Puck Daddy - NHL

One of the oddest sights at the Heritage Classic was the ubiquitous presence of Budweiser in the Spectator Plaza, where one would have expected to see Molson or Labatt or really any other beer-maker besides that flavored water in a longneck.

Chances are we've seen it for the last time ... at least for the next seven years.

That's the duration of what the New York Times called the biggest corporate sponsorship in NHL history: a nearly $400 million deal that makes Molson Canadian the official beer of the NHL in North America and gives Coors Light sponsorship rights.

(UPDATE: Reuters reports that Labatt may ligitage, claiming it had a deal in place with the NHL.)

Interestingly, MillerCoors lost its gig as the official beer for the NFL last May, replaced by Bud Light. Andy England, the executive vice president and chief marketing officer for MillerCoors, told the NY Times that the NHL deal wasn't a reaction to that, adding:

"Hockey fans are big beer drinkers. In fact, we have data that shows hockey fans are the biggest beer drinkers of any major sports league."

Researchers knew they were on to something when hockey fans would answer "I never liked you anyway but do you wanna makeout hey where's the pisser" and "buuuuuurrrrrrrrrp" on every survey question ...

From Richard Sandomir of the Times:

Molson Coors owns 42 percent of MillerCoors, so it pursued the deal as a North American partnership. An agreement was reached soon after the Jan. 30 All-Star Game.  Dave Perkins, the president of Molson Coors Canada, said the N.H.L. deal was designed to add to the momentum built by Molson Canadian during last year's Winter Olympics in Vancouver and through its "Made From Canada" ad campaign. 

"For me, Molson Canadian and hockey are synonymous," Perkins said. "Hockey has a broad-based popularity in Canada that fits well with Molson Canadian."  He said that Coors Light was the No. 1 beer brand in Canada and Molson Canadian was No. 3.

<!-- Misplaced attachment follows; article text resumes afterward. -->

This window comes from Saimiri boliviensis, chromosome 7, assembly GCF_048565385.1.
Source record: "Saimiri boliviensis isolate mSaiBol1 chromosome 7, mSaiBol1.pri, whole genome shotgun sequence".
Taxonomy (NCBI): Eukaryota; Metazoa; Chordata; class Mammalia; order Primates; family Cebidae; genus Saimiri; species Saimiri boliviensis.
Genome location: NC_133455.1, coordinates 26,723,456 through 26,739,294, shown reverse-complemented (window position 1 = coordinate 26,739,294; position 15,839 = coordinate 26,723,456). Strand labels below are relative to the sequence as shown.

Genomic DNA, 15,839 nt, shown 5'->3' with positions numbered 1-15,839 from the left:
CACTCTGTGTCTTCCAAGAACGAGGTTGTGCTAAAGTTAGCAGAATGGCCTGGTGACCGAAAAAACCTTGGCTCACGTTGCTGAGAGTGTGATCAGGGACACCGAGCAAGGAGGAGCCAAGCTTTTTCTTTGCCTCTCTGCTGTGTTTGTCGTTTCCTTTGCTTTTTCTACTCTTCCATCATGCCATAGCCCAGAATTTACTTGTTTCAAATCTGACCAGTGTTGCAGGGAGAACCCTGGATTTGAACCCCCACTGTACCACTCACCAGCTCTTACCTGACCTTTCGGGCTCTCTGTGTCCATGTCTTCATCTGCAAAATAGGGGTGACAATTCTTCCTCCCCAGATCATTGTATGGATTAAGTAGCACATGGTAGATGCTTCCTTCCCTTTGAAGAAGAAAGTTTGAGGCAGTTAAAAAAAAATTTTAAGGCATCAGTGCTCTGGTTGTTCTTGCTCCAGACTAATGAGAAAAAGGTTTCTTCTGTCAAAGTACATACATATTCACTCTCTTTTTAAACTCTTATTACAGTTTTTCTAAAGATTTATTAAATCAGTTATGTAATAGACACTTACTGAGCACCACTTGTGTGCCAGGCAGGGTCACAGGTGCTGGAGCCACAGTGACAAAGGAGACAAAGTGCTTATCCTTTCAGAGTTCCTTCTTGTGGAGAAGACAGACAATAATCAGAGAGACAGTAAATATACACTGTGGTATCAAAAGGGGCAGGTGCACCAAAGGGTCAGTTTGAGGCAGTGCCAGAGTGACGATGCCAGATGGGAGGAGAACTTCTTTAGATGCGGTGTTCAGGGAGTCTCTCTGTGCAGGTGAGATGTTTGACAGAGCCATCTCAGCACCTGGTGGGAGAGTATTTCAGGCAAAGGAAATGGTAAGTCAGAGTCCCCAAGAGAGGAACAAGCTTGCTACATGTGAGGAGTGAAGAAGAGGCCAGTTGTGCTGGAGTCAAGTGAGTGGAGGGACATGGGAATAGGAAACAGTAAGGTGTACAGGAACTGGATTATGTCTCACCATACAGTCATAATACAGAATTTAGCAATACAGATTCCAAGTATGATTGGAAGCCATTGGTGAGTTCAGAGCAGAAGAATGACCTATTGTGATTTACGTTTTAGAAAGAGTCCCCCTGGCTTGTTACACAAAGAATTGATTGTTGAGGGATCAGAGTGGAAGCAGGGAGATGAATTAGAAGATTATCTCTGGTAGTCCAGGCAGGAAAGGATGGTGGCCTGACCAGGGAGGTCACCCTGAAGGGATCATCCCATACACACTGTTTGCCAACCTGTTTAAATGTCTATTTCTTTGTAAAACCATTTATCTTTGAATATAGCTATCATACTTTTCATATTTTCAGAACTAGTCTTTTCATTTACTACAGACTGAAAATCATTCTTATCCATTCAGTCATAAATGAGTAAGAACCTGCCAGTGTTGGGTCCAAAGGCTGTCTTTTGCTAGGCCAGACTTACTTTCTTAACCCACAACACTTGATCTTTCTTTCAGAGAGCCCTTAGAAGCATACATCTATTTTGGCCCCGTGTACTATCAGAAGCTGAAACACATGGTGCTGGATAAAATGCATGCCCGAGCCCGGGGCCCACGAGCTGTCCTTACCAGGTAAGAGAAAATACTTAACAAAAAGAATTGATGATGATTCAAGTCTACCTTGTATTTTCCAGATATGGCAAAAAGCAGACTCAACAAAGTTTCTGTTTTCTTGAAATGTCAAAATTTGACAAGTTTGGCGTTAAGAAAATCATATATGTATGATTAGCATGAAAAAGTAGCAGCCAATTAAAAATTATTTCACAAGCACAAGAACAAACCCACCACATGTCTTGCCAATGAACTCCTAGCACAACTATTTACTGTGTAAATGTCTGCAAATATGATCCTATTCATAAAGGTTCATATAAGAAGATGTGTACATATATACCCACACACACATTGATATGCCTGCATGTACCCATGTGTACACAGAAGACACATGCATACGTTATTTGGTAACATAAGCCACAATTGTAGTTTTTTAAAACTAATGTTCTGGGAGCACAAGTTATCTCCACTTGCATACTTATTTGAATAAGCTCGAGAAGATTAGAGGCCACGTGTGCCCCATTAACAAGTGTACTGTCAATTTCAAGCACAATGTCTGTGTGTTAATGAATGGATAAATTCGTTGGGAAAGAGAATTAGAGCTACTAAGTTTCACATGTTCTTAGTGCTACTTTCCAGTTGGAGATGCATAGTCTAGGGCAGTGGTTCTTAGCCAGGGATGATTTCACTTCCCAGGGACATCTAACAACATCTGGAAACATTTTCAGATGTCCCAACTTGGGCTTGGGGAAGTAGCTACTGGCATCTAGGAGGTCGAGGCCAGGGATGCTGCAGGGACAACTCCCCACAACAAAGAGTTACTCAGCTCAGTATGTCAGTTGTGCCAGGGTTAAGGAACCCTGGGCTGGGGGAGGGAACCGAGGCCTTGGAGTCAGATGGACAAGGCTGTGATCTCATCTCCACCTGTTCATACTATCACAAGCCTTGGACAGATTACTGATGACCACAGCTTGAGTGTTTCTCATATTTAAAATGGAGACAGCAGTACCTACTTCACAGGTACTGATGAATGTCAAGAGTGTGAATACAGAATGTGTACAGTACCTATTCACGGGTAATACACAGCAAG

(What's wrong with you, Canada? To think we respected your suds palete, only to hear you treat the Silver Bullet like liquid gold. For shame!)

From the NHL, the specifics on the deal:

In addition to becoming the official and exclusive beer sponsor of the NHL, Molson Canadian will gain the same distinction for key League events, including NHL Face-Off, NHL Winter Classic, NHL Heritage Classic, NHL All-Star, as well as the opportunity to offer consumer promotions involving the Stanley Cup. The deal also provides the brand with opportunities to engage fans through NHL media assets NHL.com, NHL Network, NHL Mobile and NHL Social. Molson Canadian is currently the Official Beer sponsor of many NHL teams in Canada and the U.S.

"The opportunity to offer consumer promotions involving the Stanley Cup ..." just thinking out loud here, but do you think the NHL and/or the Hockey Hall of Fame would stand in the way of a contest in which the winner(s) sipped Molson from the Cup?

Whether it's COO John Collins (definitely) or Gary Bettman (begrudgingly) that deserves the credit, there's no question the NHL has made huge gains in corporate sponsorship. From the Times:

From the 2008-9 to the 2009-10 season, the league says its sponsorship revenue grew 32 percent. Since this season began, the N.H.L. has renewed deals with Bridgestone, Cisco Systems and McDonald's and signed new ones with Canadian Tire, Tim Hortons, BlackBerry, Discover (in the United States) and Hershey's (in Canada).

That goes for the on-air product as well. Or are we the only ones who remember the VERSUS between-periods hit being sponsored by Waste Management? (Appropriate, given the quality of the studio show before NBC's influence.)

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